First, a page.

9  
The user is asking about Java, not the Java Plug in. The plug in has nothing to do with how the Java language works or is designed (for the most part) and it's a crap piece of software. I'd blame the Browser's first, but it's easier to just tell the browser don't use that, it's something you can't control and bad things can happen. Anyway, let's stay on topic. Java is not necessarily unsafe. The Java Plug-in may be. –  Martín Marconcini Apr 4 '13 at 19:27
show 10 more comments

The Java Runtime Environment (JRE) and the Java SDK are not inherently unsafe. The problem relies for the most part in certain ways the JVM (Java Virtual Machine) accesses (and can be fooled to) certain pieces of the operating system.

Like every other complex piece of software, Java is no different than, say, .NET on a Windows machine or Mono.NET on any flavor.

Java on a browser, however, is a different world (and hence why you can go ahead and disable it in most modern browsers), similar to (but not as bad as) what ActiveX was back in the days of Internet Explorer.

You can safely have the JRE in your Macintosh, Linux or Windows machine with little danger, since no element of the Java RE or SDK will expose remote vulnerabilities by default. It's just a lot of code sitting in your Hard Drive.

Now if you want to know if executing Java software is unsafe, then there's no way to answer that without diving into huge arguments. If you want to run Java Software, just go to Oracle, download the Runtime environment and run your Java program. It will not be activated by default on Safari (but double check to be sure) or any other browser.

With all that said, Java is annoying (especially their updater, which you can tone down or disable but never ceases to be as annoying or sometimes more than the Flash Updater if you have Flash). On the other hand, Oracle finally started rolling more periodic updates to Java so vulnerabilities are taken care more often (which is annoying but good). When Apple was in control of the SDK, this wasn't the case.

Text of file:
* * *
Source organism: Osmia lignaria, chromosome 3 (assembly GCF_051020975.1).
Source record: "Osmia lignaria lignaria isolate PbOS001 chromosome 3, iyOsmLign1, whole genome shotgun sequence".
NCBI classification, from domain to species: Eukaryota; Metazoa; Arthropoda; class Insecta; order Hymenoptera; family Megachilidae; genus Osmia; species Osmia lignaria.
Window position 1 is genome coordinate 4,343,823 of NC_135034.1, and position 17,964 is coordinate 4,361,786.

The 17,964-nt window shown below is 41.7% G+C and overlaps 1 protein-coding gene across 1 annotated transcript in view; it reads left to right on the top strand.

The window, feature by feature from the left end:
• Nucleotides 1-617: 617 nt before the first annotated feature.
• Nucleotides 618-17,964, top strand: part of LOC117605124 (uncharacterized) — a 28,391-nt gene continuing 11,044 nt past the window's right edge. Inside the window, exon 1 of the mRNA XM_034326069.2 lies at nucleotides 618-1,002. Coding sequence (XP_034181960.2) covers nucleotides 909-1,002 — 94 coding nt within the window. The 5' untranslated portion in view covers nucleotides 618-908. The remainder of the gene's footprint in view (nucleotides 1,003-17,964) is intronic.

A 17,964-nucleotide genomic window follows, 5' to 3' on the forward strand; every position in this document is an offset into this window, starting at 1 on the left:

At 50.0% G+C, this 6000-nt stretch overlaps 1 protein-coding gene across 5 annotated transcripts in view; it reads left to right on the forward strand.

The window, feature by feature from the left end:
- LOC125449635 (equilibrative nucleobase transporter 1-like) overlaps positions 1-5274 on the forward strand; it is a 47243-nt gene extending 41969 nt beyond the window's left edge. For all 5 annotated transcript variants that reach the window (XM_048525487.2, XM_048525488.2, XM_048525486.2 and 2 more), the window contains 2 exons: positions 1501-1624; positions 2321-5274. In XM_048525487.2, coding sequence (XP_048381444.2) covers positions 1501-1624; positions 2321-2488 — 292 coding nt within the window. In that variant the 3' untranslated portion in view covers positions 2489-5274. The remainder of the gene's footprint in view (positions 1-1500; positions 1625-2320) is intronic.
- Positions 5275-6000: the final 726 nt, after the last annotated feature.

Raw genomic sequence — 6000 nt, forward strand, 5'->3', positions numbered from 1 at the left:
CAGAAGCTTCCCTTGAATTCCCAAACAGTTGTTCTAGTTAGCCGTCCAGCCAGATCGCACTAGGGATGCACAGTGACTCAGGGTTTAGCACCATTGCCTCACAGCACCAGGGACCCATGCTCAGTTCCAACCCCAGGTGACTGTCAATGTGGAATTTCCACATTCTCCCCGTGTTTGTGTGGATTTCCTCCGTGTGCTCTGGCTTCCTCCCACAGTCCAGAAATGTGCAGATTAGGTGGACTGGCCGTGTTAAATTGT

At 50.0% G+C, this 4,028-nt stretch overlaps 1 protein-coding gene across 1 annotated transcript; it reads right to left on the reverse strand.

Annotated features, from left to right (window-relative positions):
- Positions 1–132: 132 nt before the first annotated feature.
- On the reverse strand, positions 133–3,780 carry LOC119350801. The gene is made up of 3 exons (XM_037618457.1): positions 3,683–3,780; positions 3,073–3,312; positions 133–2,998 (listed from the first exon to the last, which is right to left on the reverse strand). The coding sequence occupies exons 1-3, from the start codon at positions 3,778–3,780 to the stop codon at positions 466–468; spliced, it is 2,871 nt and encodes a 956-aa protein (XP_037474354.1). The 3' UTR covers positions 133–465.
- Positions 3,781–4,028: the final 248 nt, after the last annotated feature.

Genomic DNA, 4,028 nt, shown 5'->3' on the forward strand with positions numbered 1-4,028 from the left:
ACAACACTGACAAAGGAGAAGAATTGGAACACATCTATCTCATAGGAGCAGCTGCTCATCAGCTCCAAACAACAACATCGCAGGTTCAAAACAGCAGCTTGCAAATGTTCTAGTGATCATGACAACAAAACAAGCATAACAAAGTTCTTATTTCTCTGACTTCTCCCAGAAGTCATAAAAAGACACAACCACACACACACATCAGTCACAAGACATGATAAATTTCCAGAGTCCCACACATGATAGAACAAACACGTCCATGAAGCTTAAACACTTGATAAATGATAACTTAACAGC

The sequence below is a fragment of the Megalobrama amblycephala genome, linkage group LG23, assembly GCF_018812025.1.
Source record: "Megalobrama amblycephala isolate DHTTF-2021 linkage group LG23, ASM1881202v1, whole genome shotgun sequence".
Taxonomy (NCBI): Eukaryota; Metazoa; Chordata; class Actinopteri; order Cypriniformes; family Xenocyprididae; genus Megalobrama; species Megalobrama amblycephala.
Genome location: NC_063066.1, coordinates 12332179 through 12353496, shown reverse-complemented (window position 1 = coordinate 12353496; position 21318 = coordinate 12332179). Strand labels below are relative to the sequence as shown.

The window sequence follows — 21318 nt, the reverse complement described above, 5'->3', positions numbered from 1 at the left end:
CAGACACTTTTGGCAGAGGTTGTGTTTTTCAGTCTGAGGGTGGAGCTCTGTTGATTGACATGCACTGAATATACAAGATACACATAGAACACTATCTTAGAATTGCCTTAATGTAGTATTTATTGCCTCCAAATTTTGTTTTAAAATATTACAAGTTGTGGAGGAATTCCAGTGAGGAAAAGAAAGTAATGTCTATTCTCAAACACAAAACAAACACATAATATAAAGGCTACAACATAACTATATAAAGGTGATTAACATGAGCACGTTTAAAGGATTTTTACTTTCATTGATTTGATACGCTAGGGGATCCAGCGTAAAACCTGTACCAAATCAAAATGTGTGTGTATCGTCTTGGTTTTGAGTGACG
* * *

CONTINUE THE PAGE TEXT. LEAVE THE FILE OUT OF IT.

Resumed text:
Of course, some "security experts" will cry out loud that having Java in your hard drive can lead to more insecurity since someone gains access to your computer, they could exploit local Java vulnerabilities. Trust me, if anyone gains access to your computer (even remote) to the point where they can execute anything (including Java), you have a bigger problem.

So if you need it, go ahead and get it.

share|improve this answer
add comment

The Java exploits have been accessing through java on websites. You do not need to enable this e.g. in Safari you can set a preference to use Java or not.

If you have a command line java application (e.g. Bitcoin) this is then is as risky as an other application. You need to make sure you have the latest version of third party libraries and executables to keep up to date with security fixes.

share|improve this answer
1  
(just pointing out he's referring not to the default Bitcoin client, which isn't written in Java, but to a specific third-party client, Multibit) –  Lohoris Apr 5 '13 at 13:49
add comment

Your Answer

 
discard

By posting your answer, you agree to the privacy policy and terms of service.

Not the answer you're looking for? Browse other questions tagged or ask your own question.